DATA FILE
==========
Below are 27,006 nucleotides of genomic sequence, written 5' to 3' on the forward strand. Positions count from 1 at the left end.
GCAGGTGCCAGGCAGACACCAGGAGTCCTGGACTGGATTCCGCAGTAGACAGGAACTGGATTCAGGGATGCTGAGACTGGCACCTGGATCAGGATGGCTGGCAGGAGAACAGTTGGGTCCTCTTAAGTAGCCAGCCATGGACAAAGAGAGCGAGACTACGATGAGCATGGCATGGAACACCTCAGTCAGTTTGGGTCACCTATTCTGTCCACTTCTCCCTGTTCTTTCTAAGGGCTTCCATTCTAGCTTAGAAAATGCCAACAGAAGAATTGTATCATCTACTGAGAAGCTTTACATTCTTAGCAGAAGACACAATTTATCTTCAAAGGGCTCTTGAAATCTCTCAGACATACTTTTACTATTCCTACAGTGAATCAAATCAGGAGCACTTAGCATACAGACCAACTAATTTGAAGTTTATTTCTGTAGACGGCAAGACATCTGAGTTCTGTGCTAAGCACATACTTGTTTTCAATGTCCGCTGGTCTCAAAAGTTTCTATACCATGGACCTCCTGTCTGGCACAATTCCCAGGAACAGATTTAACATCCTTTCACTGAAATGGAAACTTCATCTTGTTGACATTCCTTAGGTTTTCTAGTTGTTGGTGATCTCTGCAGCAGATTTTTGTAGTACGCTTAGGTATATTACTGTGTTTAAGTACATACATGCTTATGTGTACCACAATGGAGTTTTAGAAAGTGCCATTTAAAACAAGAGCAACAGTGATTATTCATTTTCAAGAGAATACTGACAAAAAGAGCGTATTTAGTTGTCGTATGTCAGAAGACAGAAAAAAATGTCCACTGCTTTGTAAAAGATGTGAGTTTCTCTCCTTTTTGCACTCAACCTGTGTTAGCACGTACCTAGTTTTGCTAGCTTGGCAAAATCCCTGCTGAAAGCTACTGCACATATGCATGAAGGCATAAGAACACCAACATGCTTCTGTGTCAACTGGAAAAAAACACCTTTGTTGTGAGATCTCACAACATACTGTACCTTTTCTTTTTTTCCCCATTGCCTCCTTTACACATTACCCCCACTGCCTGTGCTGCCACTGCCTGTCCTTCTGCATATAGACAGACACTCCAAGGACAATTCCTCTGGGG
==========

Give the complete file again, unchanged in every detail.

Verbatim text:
Below are 27,006 nucleotides of genomic sequence, written 5' to 3' on the forward strand. Positions count from 1 at the left end.
GCAGGTGCCAGGCAGACACCAGGAGTCCTGGACTGGATTCCGCAGTAGACAGGAACTGGATTCAGGGATGCTGAGACTGGCACCTGGATCAGGATGGCTGGCAGGAGAACAGTTGGGTCCTCTTAAGTAGCCAGCCATGGACAAAGAGAGCGAGACTACGATGAGCATGGCATGGAACACCTCAGTCAGTTTGGGTCACCTATTCTGTCCACTTCTCCCTGTTCTTTCTAAGGGCTTCCATTCTAGCTTAGAAAATGCCAACAGAAGAATTGTATCATCTACTGAGAAGCTTTACATTCTTAGCAGAAGACACAATTTATCTTCAAAGGGCTCTTGAAATCTCTCAGACATACTTTTACTATTCCTACAGTGAATCAAATCAGGAGCACTTAGCATACAGACCAACTAATTTGAAGTTTATTTCTGTAGACGGCAAGACATCTGAGTTCTGTGCTAAGCACATACTTGTTTTCAATGTCCGCTGGTCTCAAAAGTTTCTATACCATGGACCTCCTGTCTGGCACAATTCCCAGGAACAGATTTAACATCCTTTCACTGAAATGGAAACTTCATCTTGTTGACATTCCTTAGGTTTTCTAGTTGTTGGTGATCTCTGCAGCAGATTTTTGTAGTACGCTTAGGTATATTACTGTGTTTAAGTACATACATGCTTATGTGTACCACAATGGAGTTTTAGAAAGTGCCATTTAAAACAAGAGCAACAGTGATTATTCATTTTCAAGAGAATACTGACAAAAAGAGCGTATTTAGTTGTCGTATGTCAGAAGACAGAAAAAAATGTCCACTGCTTTGTAAAAGATGTGAGTTTCTCTCCTTTTTGCACTCAACCTGTGTTAGCACGTACCTAGTTTTGCTAGCTTGGCAAAATCCCTGCTGAAAGCTACTGCACATATGCATGAAGGCATAAGAACACCAACATGCTTCTGTGTCAACTGGAAAAAAACACCTTTGTTGTGAGATCTCACAACATACTGTACCTTTTCTTTTTTTCCCCATTGCCTCCTTTACACATTACCCCCACTGCCTGTGCTGCCACTGCCTGTCCTTCTGCATATAGACAGACACTCCAAGGACAATTCCTCTGGGG